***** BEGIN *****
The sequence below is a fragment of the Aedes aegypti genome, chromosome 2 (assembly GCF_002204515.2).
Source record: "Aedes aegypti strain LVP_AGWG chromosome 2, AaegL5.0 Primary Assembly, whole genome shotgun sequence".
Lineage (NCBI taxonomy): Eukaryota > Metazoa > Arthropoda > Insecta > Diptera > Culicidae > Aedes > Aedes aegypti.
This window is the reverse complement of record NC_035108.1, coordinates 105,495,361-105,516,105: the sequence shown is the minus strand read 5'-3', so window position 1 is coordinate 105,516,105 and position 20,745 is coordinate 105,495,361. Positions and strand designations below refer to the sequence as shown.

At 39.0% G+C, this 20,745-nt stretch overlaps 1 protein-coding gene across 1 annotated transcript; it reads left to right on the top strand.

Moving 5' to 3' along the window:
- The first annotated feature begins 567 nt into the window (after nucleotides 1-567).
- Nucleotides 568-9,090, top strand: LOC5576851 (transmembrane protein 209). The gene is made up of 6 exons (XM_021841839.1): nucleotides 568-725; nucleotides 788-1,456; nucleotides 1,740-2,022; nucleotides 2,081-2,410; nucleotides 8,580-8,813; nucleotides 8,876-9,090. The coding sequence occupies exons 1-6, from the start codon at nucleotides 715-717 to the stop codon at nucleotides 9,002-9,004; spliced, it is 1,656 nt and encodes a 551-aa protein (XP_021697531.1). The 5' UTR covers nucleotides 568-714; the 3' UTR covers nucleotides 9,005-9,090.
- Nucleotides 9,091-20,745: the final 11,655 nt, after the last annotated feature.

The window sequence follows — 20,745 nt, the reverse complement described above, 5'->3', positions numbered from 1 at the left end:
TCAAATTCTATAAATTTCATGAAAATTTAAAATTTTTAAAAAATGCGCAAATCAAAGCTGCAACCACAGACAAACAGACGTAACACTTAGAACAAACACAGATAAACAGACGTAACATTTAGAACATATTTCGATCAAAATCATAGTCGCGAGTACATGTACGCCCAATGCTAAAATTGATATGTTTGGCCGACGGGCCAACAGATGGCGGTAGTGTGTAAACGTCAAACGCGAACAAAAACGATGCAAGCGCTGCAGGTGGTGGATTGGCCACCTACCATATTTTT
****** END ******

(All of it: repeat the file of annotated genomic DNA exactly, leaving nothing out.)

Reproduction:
The sequence below is a fragment of the Aedes aegypti genome, chromosome 2 (assembly GCF_002204515.2).
Source record: "Aedes aegypti strain LVP_AGWG chromosome 2, AaegL5.0 Primary Assembly, whole genome shotgun sequence".
Lineage (NCBI taxonomy): Eukaryota > Metazoa > Arthropoda > Insecta > Diptera > Culicidae > Aedes > Aedes aegypti.
This window is the reverse complement of record NC_035108.1, coordinates 105,495,361-105,516,105: the sequence shown is the minus strand read 5'-3', so window position 1 is coordinate 105,516,105 and position 20,745 is coordinate 105,495,361. Positions and strand designations below refer to the sequence as shown.

At 39.0% G+C, this 20,745-nt stretch overlaps 1 protein-coding gene across 1 annotated transcript; it reads left to right on the top strand.

Moving 5' to 3' along the window:
- The first annotated feature begins 567 nt into the window (after nucleotides 1-567).
- Nucleotides 568-9,090, top strand: LOC5576851 (transmembrane protein 209). The gene is made up of 6 exons (XM_021841839.1): nucleotides 568-725; nucleotides 788-1,456; nucleotides 1,740-2,022; nucleotides 2,081-2,410; nucleotides 8,580-8,813; nucleotides 8,876-9,090. The coding sequence occupies exons 1-6, from the start codon at nucleotides 715-717 to the stop codon at nucleotides 9,002-9,004; spliced, it is 1,656 nt and encodes a 551-aa protein (XP_021697531.1). The 5' UTR covers nucleotides 568-714; the 3' UTR covers nucleotides 9,005-9,090.
- Nucleotides 9,091-20,745: the final 11,655 nt, after the last annotated feature.

The window sequence follows — 20,745 nt, the reverse complement described above, 5'->3', positions numbered from 1 at the left end:
TCAAATTCTATAAATTTCATGAAAATTTAAAATTTTTAAAAAATGCGCAAATCAAAGCTGCAACCACAGACAAACAGACGTAACACTTAGAACAAACACAGATAAACAGACGTAACATTTAGAACATATTTCGATCAAAATCATAGTCGCGAGTACATGTACGCCCAATGCTAAAATTGATATGTTTGGCCGACGGGCCAACAGATGGCGGTAGTGTGTAAACGTCAAACGCGAACAAAAACGATGCAAGCGCTGCAGGTGGTGGATTGGCCACCTACCATATTTTT